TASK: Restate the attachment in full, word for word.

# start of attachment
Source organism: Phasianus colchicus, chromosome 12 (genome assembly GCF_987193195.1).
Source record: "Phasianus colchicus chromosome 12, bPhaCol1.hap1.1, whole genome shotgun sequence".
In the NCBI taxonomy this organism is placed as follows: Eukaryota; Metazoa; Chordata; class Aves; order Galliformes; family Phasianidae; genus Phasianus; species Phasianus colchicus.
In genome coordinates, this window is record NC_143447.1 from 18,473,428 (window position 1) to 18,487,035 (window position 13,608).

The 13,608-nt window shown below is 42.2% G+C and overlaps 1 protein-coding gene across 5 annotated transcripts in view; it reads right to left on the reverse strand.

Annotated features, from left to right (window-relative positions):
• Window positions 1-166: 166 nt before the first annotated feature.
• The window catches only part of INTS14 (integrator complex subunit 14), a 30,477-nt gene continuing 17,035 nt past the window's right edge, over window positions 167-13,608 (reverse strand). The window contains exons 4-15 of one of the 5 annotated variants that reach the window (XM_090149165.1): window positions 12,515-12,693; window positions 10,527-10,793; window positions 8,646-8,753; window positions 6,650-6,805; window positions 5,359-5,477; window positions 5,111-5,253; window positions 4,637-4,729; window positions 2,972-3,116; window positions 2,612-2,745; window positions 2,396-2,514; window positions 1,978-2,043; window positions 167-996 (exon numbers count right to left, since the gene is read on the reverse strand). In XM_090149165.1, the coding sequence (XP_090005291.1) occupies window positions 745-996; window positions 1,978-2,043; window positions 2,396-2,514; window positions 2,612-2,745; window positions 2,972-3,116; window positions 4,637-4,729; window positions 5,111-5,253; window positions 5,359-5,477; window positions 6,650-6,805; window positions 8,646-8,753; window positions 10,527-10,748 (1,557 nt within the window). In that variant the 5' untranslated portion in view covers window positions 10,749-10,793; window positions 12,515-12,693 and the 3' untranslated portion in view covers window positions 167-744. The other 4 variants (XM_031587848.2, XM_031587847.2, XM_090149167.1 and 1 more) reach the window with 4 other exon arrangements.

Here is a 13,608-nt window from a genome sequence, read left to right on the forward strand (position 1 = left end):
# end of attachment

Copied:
Source organism: Phasianus colchicus, chromosome 12 (genome assembly GCF_987193195.1).
Source record: "Phasianus colchicus chromosome 12, bPhaCol1.hap1.1, whole genome shotgun sequence".
In the NCBI taxonomy this organism is placed as follows: Eukaryota; Metazoa; Chordata; class Aves; order Galliformes; family Phasianidae; genus Phasianus; species Phasianus colchicus.
In genome coordinates, this window is record NC_143447.1 from 18,473,428 (window position 1) to 18,487,035 (window position 13,608).

The 13,608-nt window shown below is 42.2% G+C and overlaps 1 protein-coding gene across 5 annotated transcripts in view; it reads right to left on the reverse strand.

Annotated features, from left to right (window-relative positions):
• Window positions 1-166: 166 nt before the first annotated feature.
• The window catches only part of INTS14 (integrator complex subunit 14), a 30,477-nt gene continuing 17,035 nt past the window's right edge, over window positions 167-13,608 (reverse strand). The window contains exons 4-15 of one of the 5 annotated variants that reach the window (XM_090149165.1): window positions 12,515-12,693; window positions 10,527-10,793; window positions 8,646-8,753; window positions 6,650-6,805; window positions 5,359-5,477; window positions 5,111-5,253; window positions 4,637-4,729; window positions 2,972-3,116; window positions 2,612-2,745; window positions 2,396-2,514; window positions 1,978-2,043; window positions 167-996 (exon numbers count right to left, since the gene is read on the reverse strand). In XM_090149165.1, the coding sequence (XP_090005291.1) occupies window positions 745-996; window positions 1,978-2,043; window positions 2,396-2,514; window positions 2,612-2,745; window positions 2,972-3,116; window positions 4,637-4,729; window positions 5,111-5,253; window positions 5,359-5,477; window positions 6,650-6,805; window positions 8,646-8,753; window positions 10,527-10,748 (1,557 nt within the window). In that variant the 5' untranslated portion in view covers window positions 10,749-10,793; window positions 12,515-12,693 and the 3' untranslated portion in view covers window positions 167-744. The other 4 variants (XM_031587848.2, XM_031587847.2, XM_090149167.1 and 1 more) reach the window with 4 other exon arrangements.

Here is a 13,608-nt window from a genome sequence, read left to right on the forward strand (position 1 = left end):